The previous Qashqai’s biggest dynamic gift may have been that it gave interested drivers hope. It showed that crossovers could handle – a bit. And the new one strikes a similar compromise in some ways.
On ride comfort, it errs on the sportier side of the class norm, feeling taut, resolute and occasionally even a little fidgety over bad surfaces. But the secondary ride is very good and there’s seldom any accompanying noise or unwelcome edge to the bumps you feel. We have no reservations about declaring this a very comfortable car.
Above all, though, the handling is remarkable for how unremarkable it is – which is meant as a considerable compliment. You can tell that the Cranfield technical centre’s engineers had ‘car-like’ writ large on this Qashqai’s dynamic mood board, because the machine they’ve produced doesn’t feel at all large or cumbersome on the road.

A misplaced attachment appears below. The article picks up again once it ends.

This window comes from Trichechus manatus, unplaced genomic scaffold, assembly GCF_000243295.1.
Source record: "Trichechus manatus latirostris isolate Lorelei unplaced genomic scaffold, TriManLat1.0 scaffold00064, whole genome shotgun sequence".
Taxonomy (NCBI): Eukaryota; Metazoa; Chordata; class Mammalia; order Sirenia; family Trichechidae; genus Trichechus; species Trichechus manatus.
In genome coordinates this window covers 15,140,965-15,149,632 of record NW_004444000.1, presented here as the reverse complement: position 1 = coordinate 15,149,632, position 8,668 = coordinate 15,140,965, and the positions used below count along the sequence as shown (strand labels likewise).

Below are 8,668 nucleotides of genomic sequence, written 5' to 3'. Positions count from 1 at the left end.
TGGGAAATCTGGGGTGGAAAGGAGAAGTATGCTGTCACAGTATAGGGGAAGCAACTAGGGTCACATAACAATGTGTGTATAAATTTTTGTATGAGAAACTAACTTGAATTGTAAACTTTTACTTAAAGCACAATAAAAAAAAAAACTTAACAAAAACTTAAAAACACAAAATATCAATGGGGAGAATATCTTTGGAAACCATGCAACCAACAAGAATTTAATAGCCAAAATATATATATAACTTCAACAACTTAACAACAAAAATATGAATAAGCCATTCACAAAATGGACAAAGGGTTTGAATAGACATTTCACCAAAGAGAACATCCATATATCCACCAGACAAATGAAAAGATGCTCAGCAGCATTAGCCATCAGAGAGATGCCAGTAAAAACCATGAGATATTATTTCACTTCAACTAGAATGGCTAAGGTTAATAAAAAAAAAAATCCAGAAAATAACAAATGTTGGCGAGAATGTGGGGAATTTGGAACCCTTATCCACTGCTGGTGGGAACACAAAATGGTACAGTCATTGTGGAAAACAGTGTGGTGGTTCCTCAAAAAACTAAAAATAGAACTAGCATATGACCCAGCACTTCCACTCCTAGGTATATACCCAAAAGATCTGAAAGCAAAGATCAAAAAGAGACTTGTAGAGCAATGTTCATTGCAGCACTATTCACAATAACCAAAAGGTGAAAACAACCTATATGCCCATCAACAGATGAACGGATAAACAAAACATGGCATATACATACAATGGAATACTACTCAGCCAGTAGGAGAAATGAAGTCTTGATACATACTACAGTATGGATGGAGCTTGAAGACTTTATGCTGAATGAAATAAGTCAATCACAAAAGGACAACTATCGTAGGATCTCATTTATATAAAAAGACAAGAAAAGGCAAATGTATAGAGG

It steers as directly and responds as quickly to the wheel as the average family hatch. It grips just as hard, is just as well balanced and has absolutely no more body roll or pitch than the average Volkswagen Golf-class hatchback, either. It’s Mr Normal, in other words, and at normal speeds it hides its higher roll axis and extra bulk as skilfully as a street magician does your £20 note.
The Qashqai’s unflappable stability in the dry comes at a slight cost, because it could be a little bit more incisive. There’s little charm or engagement to be found in the way this car sweeps around a corner – just an abundance of reassuring predictability and competence. The original Qashqai certainly had a more distinct dynamic character. But still, so much has been gained here that it’s probably worth the trade.